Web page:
When a passenger dies while on a cruise, some consumers warn that the family may be on the hook for unexpected medical expenses and fight with the cruise company.
Taryn Smith’s mother died while on a cruise, but instead of compassion from the line, her family got a $6,000 credit card bill and a fight trying to resolve medical expenses for the death of her mother.
"My parents were celebrating their 35th wedding anniversary and they were going on a cruise with Royal Caribbean," she recalled, noting how much her parents loved vacationing at sea.
While cruising through the Caribbean, though, the couple’s anniversary trip ended tragically.
“My mother had a medical emergency that she ultimately did not live through,” Smith said. Devastated, Smith’s grieving was compounded by anger when just a few weeks after her mother’s death, her father received charges on his credit card for $6,000 in medical expenses.
“We weren’t trying to not pay for these services,” Smith said. “We just wanted to pay through a reasonable channel, which would be health insurance.”
But the cruise line refused to wait for insurance to pay the long list of medical expenses.
“The ship increased speed in order to reach San Juan eight hours ahead of schedule, this cost many thousands of dollars which we did not pass on to you,” a representative wrote.
The billed charges pushed the couple’s card over the limit, and the credit card company — BBVA — closed the account and sent it to collections.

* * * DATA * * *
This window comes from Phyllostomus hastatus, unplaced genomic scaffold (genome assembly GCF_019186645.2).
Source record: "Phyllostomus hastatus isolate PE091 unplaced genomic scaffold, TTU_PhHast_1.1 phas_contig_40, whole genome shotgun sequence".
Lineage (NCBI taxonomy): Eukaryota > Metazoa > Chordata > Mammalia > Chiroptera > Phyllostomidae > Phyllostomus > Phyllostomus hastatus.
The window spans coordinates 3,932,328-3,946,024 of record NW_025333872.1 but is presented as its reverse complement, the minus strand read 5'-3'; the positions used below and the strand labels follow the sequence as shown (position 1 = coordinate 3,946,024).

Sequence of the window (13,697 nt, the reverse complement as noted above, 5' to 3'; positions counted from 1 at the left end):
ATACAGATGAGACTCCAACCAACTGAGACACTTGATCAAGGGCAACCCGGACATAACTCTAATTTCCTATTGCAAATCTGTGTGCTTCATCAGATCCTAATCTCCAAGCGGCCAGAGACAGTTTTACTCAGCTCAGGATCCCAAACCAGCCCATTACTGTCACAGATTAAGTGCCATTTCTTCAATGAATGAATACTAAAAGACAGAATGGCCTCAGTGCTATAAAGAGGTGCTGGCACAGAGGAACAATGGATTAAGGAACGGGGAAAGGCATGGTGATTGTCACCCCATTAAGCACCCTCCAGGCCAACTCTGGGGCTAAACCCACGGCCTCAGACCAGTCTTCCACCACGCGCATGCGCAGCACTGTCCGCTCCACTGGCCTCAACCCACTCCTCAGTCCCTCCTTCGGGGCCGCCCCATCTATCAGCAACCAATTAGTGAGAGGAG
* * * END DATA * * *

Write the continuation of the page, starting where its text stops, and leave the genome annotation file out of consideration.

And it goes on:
“They put people after profit,” Smith said. “I wonder how often this happens and I think people should know what they’re getting themselves into when they plan a dream vacation.”
The NBC4 I-Team reached out to Royal Caribbean repeatedly. While never responding to the inquiries, Smith said the company eventually agreed to reverse all medical charges.
Also contacted by the I-Team, BBVA assured NBC4 that “all collection efforts” were “discontinued,” and there would be “no negative impact on credit.” BBVA also sent the widower a $1,500 gift card.
“I don’t think anyone goes on a trip expecting to die,” said travel agent Tama Holve. Holve said this family’s experience proves it can happen, though, and the cruise line acted within the law.
“The most important thing for a traveler to do is to make sure that their personal insurance covers them while they’re traveling — and most don’t,” she said.
To avoid having the charges end up on your card, consider travel insurance, which will immediately pay off medical expenses, and even cover the cost of evacuation in certain emergencies. A policy like that wouldn’t have prevented the death of Smith’s mother, but might have saved the family a lot of frustration.
“You have to be ready for it, ready to be a nightmare that comes with a lot of bureaucracy that can have a severe domino effect on your entire life,” Smith said.
Smith’s dad has submitted a claim with his health insurance company — and is still waiting to see if the company will reimburse Royal Caribbean.
Travel experts predict 23 million people will vacation at sea this year.
Currently there are no records kept regarding illnesses, injuries or deaths, but some lawmakers are trying to change that through a bill working its way through Congress.